The term “hidden varicose veins” appears to have been first used in 2011. Prof Mark Whiteley use the term to explain venous reflux in legs without any visible varicose veins.
It appeared in the book “Understanding venous reflux – the cause of varicose veins and venous leg ulcers“.
Before we can fully understand varicose veins and hidden varicose veins, we have to understand a little about the anatomy of the leg veins.
Most doctors and nurses still think of veins being either deep or superficial. Deep veins are in the muscle. Superficial veins are in the subcutaneous fat under the skin.
Unfortunately, this is wrong. An Italian doctor called Paolo Zamboni has popularised a much more accurate understanding of the leg veins. The deep veins are in the muscle. These are the network one veins (N1). The muscle compartment is the anatomical compartment 1 (AC1).
The main superficial veins in the legs are the saphenous veins. There is the great saphenous vein (GSV) and small saphenous vein (SSV). The old names are the long saphenous vein and the short saphenous vein. However, these names were changed in Europe in 2001-2 and America in 2004-5. Healthcare professionals using these old terms are well over a decade out of date.
In addition, a third main vein is called the anterior accessory saphenous vein (AASV). These three saphenous veins are also called “truncal veins”. They are called this because they act as the main trunks taking blood back to the deep veins.
These saphenous veins are all called network two veins (N2). They all sit in a little compartment with its own connective tissue called anatomical compartment two (AC2). It is not possible to see these veins on the surface.
Finally, there are the surface veins lying just under the skin. These are the network three veins (N3). This area is called anatomical compartment three (AC3). These veins can be seen through the skin if they are bulging.
The commonest cause of varicose veins is the valves failing in leg veins. When the patient stands up, the valves let the blood fall back down the leg. As the blood should flow up the vein, this is the wrong way. Hence we call this “venous reflux”.
A valve that stops working is “incompetent”. When all the valves in a vein fail, then the vein is “incompetent”.
Therefore, when the valves fail in the superficial veins the blood can reflux into the surface veins (in the AC3). When this happens, and the veins are seen bulging on the surface. The patient has varicose veins.
Clearly, the varicose veins on the surface are not the problem. The real problem is which veins are allowing blood to reflux into them. This is why a venous duplex ultrasound scan identifies the underlying cause. It is only by treating the underlying cause that good long-term results can be obtained.
However, sometimes the valves only fail in one or more of the saphenous veins. As we have seen above, the saphenous veins lie in their own compartment called the AC2. These are not visible on the surface.
If the blood does not reflux into any of the veins in AC3, there will be no varicose veins to see. This happens in about 50% of people with vein disease.
If blood refluxes down the saphenous vein, it will hit the ankle causing inflammation. This will cause skin damage if left untreated for long enough. Initially, this is ankle oedema (swelling of the ankle – CEAP C3). This can then progress to venous eczema or brown skin changes (haemosiderin – CEAP C4). Finally, if the reflux is not treated, it is possible to develop venous leg ulcers (CEAP C6).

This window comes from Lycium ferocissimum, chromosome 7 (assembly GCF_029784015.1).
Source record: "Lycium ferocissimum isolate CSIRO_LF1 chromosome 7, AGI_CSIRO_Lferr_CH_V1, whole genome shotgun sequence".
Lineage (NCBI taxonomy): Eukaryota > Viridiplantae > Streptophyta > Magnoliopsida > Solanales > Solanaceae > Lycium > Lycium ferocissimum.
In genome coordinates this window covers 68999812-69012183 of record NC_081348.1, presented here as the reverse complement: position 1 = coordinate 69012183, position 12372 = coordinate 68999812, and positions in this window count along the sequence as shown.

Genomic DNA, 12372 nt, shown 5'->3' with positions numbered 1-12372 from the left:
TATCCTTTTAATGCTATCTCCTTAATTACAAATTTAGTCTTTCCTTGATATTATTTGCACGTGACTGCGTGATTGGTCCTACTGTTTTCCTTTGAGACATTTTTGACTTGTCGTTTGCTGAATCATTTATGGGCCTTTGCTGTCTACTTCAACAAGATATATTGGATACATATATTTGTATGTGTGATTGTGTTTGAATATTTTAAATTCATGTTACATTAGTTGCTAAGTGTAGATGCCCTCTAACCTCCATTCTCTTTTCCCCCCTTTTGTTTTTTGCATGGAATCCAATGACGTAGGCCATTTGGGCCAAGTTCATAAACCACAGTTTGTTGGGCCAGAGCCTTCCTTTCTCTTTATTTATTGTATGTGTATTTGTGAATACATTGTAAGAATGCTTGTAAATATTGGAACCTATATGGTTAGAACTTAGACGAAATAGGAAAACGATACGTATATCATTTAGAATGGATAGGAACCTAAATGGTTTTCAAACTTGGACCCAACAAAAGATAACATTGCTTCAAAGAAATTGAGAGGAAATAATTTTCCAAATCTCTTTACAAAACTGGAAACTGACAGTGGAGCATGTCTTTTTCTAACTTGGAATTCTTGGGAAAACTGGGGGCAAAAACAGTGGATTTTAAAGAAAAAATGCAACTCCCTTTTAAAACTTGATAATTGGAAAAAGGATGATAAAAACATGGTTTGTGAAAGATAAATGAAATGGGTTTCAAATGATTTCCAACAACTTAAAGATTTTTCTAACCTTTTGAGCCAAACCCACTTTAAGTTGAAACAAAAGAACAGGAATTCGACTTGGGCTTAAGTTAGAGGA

So what do we call reflux down the saphenous vein causing aching or one of the above problems? We cannot call it “varicose veins” as there are no bulging veins in AC3 and therefore no visible varicose veins.
In the past, this has had a variety of names. Common names are:
However, these names often confuse doctors, nurses and not surprisingly patients as well.
This is why I started calling this problem “hidden varicose veins” in the early 2000s and published this name in 2011.
The symptoms and signs of “hidden varicose veins” are the same as those for varicose veins except that no varicose veins are visible.
Hidden varicose veins cause:
If you have any of these symptoms or signs you need to have a venous duplex ultrasound scan. No doctor or nurse can tell you that you do not have hidden varicose veins. Only a venous duplex ultrasound scan, performed by a trained vascular technologist who can check for incompetent perforators and other rare causes of reflux, can tell you this for sure.
The first reference in English language medical journals searchable on the Internet appears to be in 1970. Also, this was a leader in the British Medical Journal about “hidden perforator veins“.
That article made a sensible point about incompetent perforators. Even today, many if not most doctors do not look for or treat incompetent perforator veins. We have shown that incompetent perforator veins are associated with recurrent varicose veins. Also, we have shown that along with pelvic veins, incompetent perforator veins are a major reason why varicose veins come back in other practices.
The 1970 article pointed out the need to check for incompetent perforator veins. However, they did not have venous duplex ultrasound scanning and did not have the same understanding of hidden truncal vein reflux.
We now know that about 15 to 20% of adults have varicose veins. However another 15 to 20% of adults have hidden varicose veins. This shows us that venous reflux disease is much more common than we thought. More importantly, everyone with any symptoms or signs of venous disease must have a venous duplex ultrasound scan performed by an appropriate specialist.
Only duplex ultrasound can reassure you that you do not have hidden varicose veins. Leaving hidden varicose veins without treatment results in a deterioration in 1 in 20 patients per year.
By: Mark S Whiteley
By: Mark S Whiteley